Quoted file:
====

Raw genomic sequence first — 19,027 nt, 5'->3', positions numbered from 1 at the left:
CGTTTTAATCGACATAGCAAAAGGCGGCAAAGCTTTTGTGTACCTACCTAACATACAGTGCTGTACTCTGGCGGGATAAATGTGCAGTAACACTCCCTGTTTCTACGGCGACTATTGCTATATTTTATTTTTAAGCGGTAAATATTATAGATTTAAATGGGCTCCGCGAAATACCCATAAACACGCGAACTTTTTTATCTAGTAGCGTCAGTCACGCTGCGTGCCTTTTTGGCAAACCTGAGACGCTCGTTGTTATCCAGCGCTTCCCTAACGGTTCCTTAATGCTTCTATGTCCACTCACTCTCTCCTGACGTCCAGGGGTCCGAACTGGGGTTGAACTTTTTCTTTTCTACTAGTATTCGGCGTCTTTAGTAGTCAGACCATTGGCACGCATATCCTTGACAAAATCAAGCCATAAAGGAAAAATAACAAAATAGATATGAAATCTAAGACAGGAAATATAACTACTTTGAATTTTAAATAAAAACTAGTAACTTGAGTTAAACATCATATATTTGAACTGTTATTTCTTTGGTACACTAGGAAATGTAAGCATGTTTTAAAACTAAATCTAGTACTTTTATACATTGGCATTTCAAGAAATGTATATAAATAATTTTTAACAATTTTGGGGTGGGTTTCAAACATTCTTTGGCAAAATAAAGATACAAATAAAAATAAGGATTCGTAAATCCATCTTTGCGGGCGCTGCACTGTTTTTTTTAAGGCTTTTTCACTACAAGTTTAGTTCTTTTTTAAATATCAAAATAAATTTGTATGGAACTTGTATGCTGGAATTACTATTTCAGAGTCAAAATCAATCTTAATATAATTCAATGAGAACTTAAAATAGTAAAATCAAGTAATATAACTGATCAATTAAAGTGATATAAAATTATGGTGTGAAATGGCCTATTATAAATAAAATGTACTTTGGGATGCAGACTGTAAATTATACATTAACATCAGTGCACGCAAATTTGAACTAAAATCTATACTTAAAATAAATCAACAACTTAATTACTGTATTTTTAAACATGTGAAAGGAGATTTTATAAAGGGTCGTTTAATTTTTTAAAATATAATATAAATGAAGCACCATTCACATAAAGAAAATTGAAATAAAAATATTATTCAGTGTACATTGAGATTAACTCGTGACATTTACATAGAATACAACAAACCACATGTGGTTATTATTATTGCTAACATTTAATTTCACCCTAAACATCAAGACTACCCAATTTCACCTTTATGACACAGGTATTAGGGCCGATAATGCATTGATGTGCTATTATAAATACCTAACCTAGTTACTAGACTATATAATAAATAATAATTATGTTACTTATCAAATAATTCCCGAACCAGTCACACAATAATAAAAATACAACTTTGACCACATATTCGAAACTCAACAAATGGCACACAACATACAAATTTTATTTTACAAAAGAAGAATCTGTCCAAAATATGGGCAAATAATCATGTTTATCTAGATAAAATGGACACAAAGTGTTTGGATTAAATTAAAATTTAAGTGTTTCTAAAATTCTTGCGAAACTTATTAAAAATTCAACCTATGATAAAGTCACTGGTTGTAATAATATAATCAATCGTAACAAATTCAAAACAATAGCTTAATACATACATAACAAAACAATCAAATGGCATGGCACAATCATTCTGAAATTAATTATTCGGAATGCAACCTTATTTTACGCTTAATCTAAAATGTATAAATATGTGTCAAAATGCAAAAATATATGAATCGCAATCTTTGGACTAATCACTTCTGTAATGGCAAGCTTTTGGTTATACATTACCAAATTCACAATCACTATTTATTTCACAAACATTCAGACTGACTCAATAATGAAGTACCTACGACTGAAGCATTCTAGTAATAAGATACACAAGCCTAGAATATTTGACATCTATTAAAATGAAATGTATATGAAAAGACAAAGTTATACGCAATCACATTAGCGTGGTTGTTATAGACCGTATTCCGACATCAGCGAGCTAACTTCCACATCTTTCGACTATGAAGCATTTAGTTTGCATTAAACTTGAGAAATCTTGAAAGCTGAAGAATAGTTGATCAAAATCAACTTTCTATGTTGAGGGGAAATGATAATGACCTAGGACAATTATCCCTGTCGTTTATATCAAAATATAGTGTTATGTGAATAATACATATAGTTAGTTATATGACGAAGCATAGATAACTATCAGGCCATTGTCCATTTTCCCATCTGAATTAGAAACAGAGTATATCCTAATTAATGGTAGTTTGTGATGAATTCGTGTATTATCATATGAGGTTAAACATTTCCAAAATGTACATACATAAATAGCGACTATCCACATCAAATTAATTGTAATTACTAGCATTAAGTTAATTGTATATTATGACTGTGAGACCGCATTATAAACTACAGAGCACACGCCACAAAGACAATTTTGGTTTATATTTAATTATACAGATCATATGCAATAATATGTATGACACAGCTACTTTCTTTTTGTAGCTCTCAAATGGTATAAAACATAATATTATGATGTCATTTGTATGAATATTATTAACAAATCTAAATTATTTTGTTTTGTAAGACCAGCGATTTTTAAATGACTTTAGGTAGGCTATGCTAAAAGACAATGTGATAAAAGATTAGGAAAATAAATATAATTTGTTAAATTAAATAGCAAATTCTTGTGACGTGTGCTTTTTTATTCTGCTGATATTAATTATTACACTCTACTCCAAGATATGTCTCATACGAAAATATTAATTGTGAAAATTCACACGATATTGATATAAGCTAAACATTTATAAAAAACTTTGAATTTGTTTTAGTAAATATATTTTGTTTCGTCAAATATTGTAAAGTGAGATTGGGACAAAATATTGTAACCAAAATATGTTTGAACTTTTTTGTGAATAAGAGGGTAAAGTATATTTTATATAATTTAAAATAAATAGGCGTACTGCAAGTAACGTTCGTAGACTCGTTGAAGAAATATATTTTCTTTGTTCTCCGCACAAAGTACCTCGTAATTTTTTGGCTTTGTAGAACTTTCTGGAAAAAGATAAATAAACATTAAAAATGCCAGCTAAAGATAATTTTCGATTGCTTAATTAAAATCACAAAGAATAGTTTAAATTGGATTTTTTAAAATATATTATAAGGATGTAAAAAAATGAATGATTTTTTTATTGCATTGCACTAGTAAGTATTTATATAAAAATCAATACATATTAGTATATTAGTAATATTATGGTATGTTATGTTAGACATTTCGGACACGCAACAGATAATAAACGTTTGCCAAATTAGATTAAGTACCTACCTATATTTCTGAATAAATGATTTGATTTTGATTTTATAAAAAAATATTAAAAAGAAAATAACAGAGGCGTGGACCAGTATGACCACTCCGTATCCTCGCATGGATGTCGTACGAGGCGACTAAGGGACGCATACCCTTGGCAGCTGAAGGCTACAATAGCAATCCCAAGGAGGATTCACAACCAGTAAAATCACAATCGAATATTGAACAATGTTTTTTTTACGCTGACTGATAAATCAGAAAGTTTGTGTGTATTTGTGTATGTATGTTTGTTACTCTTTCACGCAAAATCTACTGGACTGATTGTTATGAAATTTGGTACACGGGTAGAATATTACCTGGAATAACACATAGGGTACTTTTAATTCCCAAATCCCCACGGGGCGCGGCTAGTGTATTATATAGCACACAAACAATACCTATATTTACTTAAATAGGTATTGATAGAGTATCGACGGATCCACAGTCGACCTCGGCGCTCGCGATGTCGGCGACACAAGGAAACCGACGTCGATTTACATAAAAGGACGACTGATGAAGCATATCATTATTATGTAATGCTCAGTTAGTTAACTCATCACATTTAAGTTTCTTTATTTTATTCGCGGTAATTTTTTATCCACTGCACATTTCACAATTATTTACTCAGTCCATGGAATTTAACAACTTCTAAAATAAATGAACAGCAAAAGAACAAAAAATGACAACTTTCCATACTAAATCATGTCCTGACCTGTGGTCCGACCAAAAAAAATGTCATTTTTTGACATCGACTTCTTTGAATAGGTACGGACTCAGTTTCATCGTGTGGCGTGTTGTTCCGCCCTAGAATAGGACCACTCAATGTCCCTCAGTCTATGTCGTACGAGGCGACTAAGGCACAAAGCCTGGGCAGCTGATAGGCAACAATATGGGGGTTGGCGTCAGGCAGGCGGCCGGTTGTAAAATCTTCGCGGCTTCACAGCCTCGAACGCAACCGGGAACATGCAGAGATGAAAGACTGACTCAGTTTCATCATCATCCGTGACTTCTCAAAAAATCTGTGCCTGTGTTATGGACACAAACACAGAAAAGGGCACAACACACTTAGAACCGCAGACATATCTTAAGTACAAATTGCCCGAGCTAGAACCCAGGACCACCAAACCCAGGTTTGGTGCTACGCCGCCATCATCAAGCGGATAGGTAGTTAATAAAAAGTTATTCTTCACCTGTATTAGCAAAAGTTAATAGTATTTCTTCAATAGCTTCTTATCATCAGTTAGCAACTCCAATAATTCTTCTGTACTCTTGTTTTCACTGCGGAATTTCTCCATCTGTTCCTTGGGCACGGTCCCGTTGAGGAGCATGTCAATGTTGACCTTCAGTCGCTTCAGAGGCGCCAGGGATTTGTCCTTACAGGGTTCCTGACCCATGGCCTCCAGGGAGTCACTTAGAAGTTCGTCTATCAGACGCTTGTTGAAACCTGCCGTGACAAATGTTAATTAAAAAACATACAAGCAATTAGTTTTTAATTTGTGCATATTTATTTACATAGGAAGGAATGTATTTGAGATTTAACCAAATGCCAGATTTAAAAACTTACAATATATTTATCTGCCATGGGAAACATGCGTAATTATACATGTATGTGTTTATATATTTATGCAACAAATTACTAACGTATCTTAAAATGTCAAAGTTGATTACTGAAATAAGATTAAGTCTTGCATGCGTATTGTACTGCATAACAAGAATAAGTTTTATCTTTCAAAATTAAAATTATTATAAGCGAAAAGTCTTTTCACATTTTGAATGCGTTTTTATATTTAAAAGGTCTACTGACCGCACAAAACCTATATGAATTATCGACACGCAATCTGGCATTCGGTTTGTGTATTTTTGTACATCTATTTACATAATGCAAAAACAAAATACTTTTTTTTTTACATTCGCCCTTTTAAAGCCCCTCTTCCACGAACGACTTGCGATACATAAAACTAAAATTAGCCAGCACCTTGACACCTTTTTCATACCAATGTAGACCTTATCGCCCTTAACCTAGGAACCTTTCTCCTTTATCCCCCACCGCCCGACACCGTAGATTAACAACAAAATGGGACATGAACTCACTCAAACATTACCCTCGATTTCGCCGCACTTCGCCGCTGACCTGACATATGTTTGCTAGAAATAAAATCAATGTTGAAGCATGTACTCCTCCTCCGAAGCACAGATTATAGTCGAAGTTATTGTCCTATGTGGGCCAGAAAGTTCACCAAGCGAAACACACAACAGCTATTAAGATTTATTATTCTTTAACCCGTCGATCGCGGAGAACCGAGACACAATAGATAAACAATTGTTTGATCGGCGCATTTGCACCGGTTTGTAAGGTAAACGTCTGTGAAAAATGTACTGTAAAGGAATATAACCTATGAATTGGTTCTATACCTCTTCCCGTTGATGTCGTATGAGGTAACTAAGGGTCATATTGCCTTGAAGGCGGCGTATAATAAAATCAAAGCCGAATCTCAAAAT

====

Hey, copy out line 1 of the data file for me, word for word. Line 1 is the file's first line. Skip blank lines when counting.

Raw genomic sequence first — 19,027 nt, 5'->3', positions numbered from 1 at the left: